So as the next gen consoles loom large, Valve unveil their first announcement of the week : SteamOS
Valves offering will expand on the steps they have already taken into living room gaming with the Big Picture functionality, The Linux based system looks to employ features from Steam such as Steam cloud, plus the rather intuitive Daisywheel text entry system for controllers.
This could be the groundwork for the PC to take on the Consoles on their own turf, moving the Platform from the uncomfortable desk/study environment to the comfort of the sofa.
From the description I’d imagine that Valve are looking to bring on-board all the usual services that users currently use via PC,Xbox,PS3 such as Netflix, Last.fm, Hulu, Rhapsody, Twitch, YouTube, this will see the OS evolving from a gaming platform into an entertainment center, setting targets on Microsoft’s “all-in-one entertainment system” tagline of the Xbone .
The one element that I found very to be key to the Valve offering is the “in-home streaming” which looks to take the idea that OnLive was hoping to provide, only without the lag of internet connectivity to contend with, as it will be internal to your Network.
If this works as expected, you can stream your Windows games from your PC to the SteamOS in your living room without waiting for a Linux port to happen.
Looking forward to the next announcements and I hope they build on this first block.
That said time for wild speculation, HalfLife 3, Portal 3, Maybe a HalfLife & Portal 3 combo. 🙂
TL2 is celebrating it’s first birthday today, I have a great fondness for these games and have spent a huge number of hours enjoying adventuring through the worlds. If you haven’t played it the second game refines on the original with enhanced features and expansive and unique unlock tree for each class, plus a new class.
One of the biggest features that TL2 brought with it was multi-player functionality that was sorely missed in the first title. This much needed feature enables LAN and online games to take place without too much hassle, allowing groups of up to 8 persons to team up, however I hear that managing more than 6 is rather chaotic, which is fine as we are Chaotic Neutral here.
This games was opened up to integration and uses the community Workshop features in Steam combined with the games mod tool GUTS. Many of the add-ons have been rather good, but you have to be selective as installing and using a combination links to a unique save file, meaning that you must have that combo of features activated in order to play that game save again.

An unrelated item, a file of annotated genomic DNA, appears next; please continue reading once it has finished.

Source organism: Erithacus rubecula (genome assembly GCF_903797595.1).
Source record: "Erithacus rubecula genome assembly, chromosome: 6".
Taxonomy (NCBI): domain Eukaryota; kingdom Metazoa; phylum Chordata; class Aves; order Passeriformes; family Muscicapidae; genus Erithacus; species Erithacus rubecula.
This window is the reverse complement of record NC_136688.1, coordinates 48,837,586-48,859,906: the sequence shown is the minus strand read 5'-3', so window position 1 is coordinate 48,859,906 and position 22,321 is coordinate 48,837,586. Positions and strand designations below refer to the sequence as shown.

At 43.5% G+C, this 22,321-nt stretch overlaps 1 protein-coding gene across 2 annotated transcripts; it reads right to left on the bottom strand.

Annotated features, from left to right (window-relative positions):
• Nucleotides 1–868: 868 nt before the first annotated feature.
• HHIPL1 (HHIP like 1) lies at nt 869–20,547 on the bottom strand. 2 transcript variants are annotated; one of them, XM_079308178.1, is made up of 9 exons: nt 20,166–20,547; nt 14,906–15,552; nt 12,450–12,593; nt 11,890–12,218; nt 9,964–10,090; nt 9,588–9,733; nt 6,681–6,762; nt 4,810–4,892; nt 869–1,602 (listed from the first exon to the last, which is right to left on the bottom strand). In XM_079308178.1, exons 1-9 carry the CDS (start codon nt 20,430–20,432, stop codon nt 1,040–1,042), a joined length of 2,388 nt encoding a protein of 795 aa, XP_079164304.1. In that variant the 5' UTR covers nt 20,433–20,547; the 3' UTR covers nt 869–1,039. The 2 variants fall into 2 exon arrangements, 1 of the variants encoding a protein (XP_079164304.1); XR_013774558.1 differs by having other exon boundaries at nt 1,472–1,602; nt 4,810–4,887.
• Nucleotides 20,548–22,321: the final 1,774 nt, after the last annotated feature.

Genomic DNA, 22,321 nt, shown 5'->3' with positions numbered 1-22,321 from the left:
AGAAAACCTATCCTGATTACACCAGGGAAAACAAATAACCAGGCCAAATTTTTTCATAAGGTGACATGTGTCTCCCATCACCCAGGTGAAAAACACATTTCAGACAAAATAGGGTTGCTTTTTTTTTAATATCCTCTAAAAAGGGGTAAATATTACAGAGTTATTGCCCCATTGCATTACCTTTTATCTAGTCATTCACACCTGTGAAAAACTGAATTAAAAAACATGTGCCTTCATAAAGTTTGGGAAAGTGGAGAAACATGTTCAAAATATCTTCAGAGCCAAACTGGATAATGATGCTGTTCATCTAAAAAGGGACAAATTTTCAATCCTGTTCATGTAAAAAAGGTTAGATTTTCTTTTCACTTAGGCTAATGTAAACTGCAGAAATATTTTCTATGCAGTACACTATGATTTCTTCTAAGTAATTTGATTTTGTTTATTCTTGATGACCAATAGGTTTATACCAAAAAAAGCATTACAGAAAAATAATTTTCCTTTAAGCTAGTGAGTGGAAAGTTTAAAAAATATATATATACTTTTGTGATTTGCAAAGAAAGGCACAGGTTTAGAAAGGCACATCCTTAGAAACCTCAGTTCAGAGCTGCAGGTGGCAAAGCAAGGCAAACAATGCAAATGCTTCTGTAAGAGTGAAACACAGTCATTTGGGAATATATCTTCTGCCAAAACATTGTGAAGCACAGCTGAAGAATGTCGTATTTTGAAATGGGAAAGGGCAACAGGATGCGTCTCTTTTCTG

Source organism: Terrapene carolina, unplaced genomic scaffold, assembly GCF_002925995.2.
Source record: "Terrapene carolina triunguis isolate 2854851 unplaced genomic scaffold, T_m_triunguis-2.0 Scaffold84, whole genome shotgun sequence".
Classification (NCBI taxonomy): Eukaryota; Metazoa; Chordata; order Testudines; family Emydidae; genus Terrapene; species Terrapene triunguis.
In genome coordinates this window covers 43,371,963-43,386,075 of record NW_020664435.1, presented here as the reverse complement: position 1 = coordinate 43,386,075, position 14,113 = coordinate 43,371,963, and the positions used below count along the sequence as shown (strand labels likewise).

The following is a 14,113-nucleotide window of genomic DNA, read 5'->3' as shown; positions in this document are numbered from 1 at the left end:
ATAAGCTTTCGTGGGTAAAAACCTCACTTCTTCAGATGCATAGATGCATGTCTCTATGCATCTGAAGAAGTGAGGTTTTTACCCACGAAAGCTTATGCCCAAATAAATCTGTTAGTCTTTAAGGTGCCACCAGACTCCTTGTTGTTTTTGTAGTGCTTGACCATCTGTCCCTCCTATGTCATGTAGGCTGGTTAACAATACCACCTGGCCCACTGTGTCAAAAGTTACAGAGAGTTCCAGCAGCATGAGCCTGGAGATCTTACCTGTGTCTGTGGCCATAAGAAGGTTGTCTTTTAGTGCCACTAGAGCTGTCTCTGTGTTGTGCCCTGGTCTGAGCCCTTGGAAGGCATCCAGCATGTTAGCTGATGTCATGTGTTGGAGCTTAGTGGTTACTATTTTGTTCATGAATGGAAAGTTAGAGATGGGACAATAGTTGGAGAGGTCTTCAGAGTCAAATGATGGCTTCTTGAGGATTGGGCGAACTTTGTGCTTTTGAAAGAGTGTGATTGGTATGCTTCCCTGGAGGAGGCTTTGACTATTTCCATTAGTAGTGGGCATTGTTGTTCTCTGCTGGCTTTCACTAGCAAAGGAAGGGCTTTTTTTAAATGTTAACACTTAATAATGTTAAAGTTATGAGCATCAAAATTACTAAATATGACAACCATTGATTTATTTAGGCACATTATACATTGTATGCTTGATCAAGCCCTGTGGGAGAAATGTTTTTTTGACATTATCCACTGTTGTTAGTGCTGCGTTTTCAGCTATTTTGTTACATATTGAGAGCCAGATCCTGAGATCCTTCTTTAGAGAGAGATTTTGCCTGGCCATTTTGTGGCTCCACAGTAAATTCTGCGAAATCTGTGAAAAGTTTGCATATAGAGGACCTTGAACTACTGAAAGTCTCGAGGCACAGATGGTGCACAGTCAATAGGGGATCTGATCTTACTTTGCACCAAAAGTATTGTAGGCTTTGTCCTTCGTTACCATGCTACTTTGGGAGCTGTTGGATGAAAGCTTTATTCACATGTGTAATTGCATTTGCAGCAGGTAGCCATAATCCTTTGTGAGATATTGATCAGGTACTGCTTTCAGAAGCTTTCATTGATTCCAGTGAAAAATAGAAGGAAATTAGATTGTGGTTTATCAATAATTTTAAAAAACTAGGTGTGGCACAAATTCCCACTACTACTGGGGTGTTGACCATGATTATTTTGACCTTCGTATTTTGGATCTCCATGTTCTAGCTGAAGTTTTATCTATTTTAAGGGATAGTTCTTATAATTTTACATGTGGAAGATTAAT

I have more adventuring to do in the game before I will be maxed out on the replay factor, so far my wife and I have playing through on our primary characters via the New Game Plus (NG+) system at least twice and we are fast approaching level 100.
Level 71 – Outlander & Engineer
Since the editor launch there hasn’t been much in the way of updates, I had hoped to have seen a little more content released, maybe for the anniversary. It would have to complement the end game and be level independent like the level-less enemies that existed City of Heroes. Thus being open to all players who were in that end game situation.
Duane: You know what they say about love and war.
Tim: Yes. One involves a lot of physical and psychological pain,
the other is war.
When it comes to Warhammer I have never really got into the fantasy setting, the futuristic 40k Universe was always more far more appealing to me, that said it’s rather sad to see another MMO (that was still subscription based) shutting it’s doors and making it’s way on to Syps MMO Timeline page.
For players that are still enjoying and playing the game, the “pulling the license” out from under a game immediately reminded me of the fate that befell Star Wars Galaxies with licensing issues being thrown around, but that is a topic for another post.
That said there were many of my fellow clan mates who were chomping at the bit for Warhammer Online: Age of Reckoning, with a solid history in Dark Age of Camelot there was much excitement for this Mythic title. I listen in on the many Teamspeak debates about the beta progress and how Realm versus Realm was or wasn’t functioning. Despite this activity it wasn’t enough to entice me to join them at the launch of the game.
I didn’t really give Warhammer a look until a good few months after launch, absent-mindedly adhering to Van Hemlock‘s three month rule. Of course there was the usual problem with separate starter zone rearing it’s familiar head to give new players the illusion they are almost alone while simultaneously placing other starter area quests out of sight and mind, this was later patched up to bring new players together in a single starter area, you could travel to do the other content from the other stater areas if you wanted.
Of course one of the main PvE draws came in the form of public quests (PQs) that offered multi-stage events with the rewards distributed to anyone that took part on completion of the stages. This did allow for grouping by strangers during the PQs without the hassle of forming a group and inviting randoms.
This was seen by many as a good feature, however others would label it anti-social by driving players away from Pugging.
I have to admit that announcing the games closure on the launch anniversary was a rather heartless move, and I hope that those still playing get to finish off any remaining quests or in-game tasks/achievements.